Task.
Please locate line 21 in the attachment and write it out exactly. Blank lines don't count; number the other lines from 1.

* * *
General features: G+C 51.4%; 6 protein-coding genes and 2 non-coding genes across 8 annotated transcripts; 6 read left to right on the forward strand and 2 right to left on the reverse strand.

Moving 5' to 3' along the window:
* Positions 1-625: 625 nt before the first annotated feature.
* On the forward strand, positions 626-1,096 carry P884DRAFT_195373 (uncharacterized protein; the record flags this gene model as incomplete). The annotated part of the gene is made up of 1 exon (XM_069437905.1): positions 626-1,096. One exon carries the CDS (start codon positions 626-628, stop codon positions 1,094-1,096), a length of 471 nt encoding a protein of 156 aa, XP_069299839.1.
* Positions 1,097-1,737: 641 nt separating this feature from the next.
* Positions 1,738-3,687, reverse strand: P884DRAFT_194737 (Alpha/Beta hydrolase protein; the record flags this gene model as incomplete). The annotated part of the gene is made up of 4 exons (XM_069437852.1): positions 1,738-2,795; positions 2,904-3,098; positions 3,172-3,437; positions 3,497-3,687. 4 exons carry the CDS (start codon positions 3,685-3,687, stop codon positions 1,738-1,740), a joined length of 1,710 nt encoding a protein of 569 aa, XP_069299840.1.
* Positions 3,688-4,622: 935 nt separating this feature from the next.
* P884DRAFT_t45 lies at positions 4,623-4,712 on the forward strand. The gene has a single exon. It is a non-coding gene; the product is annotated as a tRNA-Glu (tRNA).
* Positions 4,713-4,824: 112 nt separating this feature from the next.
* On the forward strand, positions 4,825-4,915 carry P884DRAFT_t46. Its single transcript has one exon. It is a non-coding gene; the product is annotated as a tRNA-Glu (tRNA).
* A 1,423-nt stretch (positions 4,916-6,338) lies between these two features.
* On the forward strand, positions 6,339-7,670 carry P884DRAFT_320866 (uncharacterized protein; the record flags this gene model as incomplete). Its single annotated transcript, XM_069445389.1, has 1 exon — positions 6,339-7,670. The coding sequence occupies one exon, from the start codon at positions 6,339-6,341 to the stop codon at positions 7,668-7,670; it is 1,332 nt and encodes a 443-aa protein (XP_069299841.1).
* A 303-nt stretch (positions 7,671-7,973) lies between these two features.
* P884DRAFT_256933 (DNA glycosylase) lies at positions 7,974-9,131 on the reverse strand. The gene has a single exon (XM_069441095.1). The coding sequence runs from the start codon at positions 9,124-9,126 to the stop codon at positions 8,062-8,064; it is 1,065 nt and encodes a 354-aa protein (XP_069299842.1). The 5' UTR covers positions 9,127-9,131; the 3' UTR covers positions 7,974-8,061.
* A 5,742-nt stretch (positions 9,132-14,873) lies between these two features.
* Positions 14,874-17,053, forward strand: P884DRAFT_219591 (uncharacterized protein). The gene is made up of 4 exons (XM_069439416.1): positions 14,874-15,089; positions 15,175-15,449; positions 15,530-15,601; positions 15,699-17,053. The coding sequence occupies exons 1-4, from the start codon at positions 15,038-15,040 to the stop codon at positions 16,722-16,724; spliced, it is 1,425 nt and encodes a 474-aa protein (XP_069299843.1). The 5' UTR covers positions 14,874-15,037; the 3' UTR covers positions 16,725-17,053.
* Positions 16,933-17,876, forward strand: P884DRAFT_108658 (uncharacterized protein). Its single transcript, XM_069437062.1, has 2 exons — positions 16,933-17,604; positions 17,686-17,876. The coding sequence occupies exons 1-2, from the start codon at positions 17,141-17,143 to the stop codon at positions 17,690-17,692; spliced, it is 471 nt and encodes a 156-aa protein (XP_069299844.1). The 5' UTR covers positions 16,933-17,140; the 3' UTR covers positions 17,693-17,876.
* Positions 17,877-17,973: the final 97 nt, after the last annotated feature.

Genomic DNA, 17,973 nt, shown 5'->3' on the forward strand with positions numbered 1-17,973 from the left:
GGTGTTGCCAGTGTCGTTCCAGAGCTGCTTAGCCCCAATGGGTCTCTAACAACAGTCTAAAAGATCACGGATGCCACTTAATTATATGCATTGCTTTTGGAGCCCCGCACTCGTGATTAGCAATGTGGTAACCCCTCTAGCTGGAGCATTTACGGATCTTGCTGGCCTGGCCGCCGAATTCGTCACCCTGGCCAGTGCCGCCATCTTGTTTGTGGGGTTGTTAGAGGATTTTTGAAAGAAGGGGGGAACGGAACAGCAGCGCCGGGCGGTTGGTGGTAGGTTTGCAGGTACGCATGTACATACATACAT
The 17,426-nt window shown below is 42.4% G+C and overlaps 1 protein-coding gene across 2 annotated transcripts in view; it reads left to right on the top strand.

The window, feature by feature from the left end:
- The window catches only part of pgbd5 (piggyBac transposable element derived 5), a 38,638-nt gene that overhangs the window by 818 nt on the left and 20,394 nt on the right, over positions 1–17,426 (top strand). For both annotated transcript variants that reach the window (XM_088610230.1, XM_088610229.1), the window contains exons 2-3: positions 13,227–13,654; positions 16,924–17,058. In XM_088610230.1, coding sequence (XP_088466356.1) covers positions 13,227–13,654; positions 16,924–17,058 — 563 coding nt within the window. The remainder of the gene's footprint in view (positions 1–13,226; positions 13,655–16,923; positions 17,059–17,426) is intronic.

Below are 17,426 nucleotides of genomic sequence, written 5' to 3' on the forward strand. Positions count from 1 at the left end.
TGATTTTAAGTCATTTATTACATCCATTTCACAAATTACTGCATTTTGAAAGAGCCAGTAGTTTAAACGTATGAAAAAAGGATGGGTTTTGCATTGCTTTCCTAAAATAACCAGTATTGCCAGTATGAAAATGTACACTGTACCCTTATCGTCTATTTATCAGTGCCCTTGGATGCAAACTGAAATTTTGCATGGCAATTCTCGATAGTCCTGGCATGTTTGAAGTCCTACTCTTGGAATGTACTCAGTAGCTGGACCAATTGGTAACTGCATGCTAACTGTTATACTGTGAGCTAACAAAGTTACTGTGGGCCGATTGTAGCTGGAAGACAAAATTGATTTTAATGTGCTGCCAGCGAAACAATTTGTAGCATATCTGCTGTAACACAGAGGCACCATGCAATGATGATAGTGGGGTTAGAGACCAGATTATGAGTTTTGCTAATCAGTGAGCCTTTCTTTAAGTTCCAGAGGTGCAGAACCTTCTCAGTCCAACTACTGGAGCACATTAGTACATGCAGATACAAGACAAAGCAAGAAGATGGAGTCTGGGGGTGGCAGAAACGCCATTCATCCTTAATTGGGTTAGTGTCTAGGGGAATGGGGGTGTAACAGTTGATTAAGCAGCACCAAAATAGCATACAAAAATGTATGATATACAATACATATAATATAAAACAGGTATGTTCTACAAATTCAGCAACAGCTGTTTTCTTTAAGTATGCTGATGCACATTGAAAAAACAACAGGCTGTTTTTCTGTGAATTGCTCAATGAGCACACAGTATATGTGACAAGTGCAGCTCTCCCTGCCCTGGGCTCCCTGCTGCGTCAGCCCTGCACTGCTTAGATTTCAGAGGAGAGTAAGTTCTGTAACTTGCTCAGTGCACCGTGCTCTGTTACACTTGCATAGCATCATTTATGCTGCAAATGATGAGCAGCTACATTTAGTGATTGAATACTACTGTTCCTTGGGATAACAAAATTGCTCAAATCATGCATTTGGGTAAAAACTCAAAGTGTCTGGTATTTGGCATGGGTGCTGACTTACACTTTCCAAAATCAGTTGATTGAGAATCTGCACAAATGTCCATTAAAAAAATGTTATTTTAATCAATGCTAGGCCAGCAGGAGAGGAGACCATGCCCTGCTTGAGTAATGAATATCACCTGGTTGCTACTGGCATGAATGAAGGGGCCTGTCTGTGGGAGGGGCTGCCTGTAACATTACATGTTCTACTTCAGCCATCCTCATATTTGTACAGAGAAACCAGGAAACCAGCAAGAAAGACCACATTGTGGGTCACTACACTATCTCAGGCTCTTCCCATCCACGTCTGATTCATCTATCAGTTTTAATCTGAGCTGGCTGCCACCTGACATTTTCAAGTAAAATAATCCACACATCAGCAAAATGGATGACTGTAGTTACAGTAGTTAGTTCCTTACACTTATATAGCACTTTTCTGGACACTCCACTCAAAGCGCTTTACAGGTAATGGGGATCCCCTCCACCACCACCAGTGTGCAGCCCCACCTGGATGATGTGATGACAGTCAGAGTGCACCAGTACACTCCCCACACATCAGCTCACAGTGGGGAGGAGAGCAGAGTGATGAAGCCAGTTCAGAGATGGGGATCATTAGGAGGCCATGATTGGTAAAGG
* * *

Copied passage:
The 17,426-nt window shown below is 42.4% G+C and overlaps 1 protein-coding gene across 2 annotated transcripts in view; it reads left to right on the top strand.